From the Vault...


Mannheim Steamroller
"Christmas Extraordinaire"

© American Grammophone Records

Year of Release: 2001

track listing
  • Hallelujah
  • White Christmas
  • Away In A Manger
  • Faeries
  • Do You Hear What I Hear
  • The First Noel
  • Silver Bells
  • Fum Fum Fum
  • Some Children See Him
  • Winter Wonderland
  • O Tannenbaum
  • Auld Lang Syne

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    Mannheim Steamroller
    "Christmas Extraordinaire"

    Ok, Spring is just right around the corner, and let's get all of our frustrations out with the cold, winter weather! It's Christmas in March this week -- (With all the great Christmas albums out there, it's not really a bad idea now and then to "spring in" an Xmas album here and there.) Mannheim Steamroller is truly one of the greatest instrumental bands to emerge from the Jazz and Classical genres. Chip Davis is the brains behind this band, and for the "beautiful music" fan, any of their releases (at whatever season it is), is truly entertaining, beautiful, and uplifting to listen to. Mannheim Steamroller marks their second appearance on WSVNRadio; as one of their Fresh Aire albums first appeared here in March of 2002.

    Their Christmas CDs are phenomenal -- Christmas Extraordinaire (or some called it the Red Christmas Album) was a #1 album on the Christian albums chart in early November, 2001, for eight weeks. (Easily seen and heard throughout the 2001 Holiday season.) "Hallelujah" (from the Messiah) leads off this album, with an energetic feel. "White Christmas," "Away In A Manger" are both beautiful, peaceful and soothing to relax by. The same can be said for another Christmas favorite, "Do You Hear What I Hear." Tchaikovsky's "Faeries" (from the Nutcracker) is a rocking, bouncing song.

    Rick Wakeman comes to mind on "The First Noel, "Silver Bells" -- as both songs have a different approach in musical styles of these traditional well-familiar Christmas songs. An experimental rock feel has "Fum, Fum, Fum". The next song was interesting to read about in the liner notes: "Some Children Can See Him," written by Alfred Burt (1920-1954):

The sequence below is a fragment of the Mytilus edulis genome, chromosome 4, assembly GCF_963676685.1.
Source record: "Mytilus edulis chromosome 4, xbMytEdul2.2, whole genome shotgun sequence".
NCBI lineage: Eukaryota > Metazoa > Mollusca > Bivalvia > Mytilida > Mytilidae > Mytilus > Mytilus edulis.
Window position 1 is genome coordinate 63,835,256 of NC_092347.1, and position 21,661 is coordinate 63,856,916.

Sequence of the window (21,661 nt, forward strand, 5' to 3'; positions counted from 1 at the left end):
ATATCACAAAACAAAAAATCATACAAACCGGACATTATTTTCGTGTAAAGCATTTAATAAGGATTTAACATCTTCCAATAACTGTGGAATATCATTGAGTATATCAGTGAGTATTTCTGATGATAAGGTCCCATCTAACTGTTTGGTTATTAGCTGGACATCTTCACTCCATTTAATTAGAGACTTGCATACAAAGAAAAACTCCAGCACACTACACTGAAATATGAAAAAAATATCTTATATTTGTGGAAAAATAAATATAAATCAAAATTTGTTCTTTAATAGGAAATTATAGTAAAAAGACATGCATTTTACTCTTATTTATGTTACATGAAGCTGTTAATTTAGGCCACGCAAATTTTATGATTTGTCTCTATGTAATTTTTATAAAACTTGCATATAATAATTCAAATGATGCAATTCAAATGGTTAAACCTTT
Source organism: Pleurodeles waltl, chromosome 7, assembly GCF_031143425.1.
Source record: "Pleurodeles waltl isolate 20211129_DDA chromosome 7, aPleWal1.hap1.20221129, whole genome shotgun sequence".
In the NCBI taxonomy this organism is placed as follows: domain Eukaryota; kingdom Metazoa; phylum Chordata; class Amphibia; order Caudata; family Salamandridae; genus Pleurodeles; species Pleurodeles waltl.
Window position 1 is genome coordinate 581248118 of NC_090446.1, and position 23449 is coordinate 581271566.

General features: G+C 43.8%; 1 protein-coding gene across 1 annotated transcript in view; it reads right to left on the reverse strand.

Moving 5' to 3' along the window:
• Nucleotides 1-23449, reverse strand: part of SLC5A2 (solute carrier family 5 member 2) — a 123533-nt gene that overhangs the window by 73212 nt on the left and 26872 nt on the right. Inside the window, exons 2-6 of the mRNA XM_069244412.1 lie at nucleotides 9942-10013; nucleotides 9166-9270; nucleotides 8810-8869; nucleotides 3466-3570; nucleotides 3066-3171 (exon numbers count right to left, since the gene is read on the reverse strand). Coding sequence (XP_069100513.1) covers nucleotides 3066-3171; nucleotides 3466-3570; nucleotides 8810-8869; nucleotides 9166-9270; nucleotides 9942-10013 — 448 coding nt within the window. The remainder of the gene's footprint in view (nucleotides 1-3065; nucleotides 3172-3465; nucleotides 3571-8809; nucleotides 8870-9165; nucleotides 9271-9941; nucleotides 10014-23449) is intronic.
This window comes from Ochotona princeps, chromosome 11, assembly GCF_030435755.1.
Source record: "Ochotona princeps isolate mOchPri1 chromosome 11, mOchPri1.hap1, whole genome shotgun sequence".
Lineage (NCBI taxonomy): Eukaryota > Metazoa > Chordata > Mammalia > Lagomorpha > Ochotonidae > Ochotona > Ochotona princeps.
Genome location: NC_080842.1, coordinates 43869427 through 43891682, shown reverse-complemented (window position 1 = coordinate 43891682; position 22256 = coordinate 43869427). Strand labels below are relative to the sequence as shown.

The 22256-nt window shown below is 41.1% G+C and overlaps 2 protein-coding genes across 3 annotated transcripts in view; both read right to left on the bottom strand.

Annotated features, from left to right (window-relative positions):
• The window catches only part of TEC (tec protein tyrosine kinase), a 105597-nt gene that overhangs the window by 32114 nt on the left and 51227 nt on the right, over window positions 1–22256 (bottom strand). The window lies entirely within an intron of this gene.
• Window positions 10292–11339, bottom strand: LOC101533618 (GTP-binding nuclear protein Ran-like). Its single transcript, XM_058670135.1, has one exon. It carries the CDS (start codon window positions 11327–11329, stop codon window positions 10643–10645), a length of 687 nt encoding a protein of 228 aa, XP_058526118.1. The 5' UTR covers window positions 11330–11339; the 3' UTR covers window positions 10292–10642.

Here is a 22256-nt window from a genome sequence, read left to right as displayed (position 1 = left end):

Alfred Burt's father, the Reverend Bates Gilbert Burt started writing original Christmas carols and sending them as cards to family and parishoners in 1922 and continued the tradition until 1941.

    Al graduated from the University of Michigan in 1942 with a Bachelor of Music degree. That was also the year that Father Burt asked Al, for the first time, to write the music for the family Christmas card.

    During WW II, Al played in the Army Air Force Band in San Antonio, Texas, but continued writing the music for the family Christmas cards. (While at the U. of M. and while in the Army Band, Chip's parents, Louis and Betty, knew and performed with Al.)

    In 1949, Al's wife, Anne was home in Pontiac, MI to await the birth of their only child, Diane. It was at that time that Al and Anne asked long-time family friend and church organist, Wihla Hutson, to write the poetry for the family Christmas cards. Anne had talked with Wihla about the "new life" that she was carrying and asked Wihla to write a lullaby for that year's Christmas card. Wihla wrote "Sleep, Baby Mine." She also wrote the text to "Some Children See Him" which was used for the family's 1951 Christmas card.

    On February 6, 1954 Al completed his last carol, "The Star Carol." The next afternoon Al lost his battle with lung cancer at the young age of 33.

    For further information on Alfred Burt, his family and Christmas Carols contact:

    Johnny Mathis sings the lead vocal on "O Tannenbaum" This is not one of the best recorded versions, as it its a little moody. Not to say it's bad, but it is nice to hear the traditional Christmas songs sounding in a different way, as Chip Davis called it, "in a modern way... the Mannheim Steamroller way." Ending the album is the song that ends the Christmas season, a beautiful, yet slower version of what we're familiar with -- "Auld Lang Syne."

    A different approach in sound, either way you look at it, Mannheim Steamroller's Christmas Extraordinaire is truly exceptional. Peaceful, beautiful music, with some upbeat tempo songs, they're all equally entertaining to enjoy during any Christmas Holiday Season. Chip Davis (just as Rick Wakeman) truly is a genius in creating beautiful music such as this. Extraordinaire is the third Christmas album from his band. (Wakeman only has one Christmas album, and it is a shame that he didn't create more.)

    For the beautiful music mood, any Mannheim Steamroller album will be a great setting -- whether it be one of their regular albums, or holiday albums.

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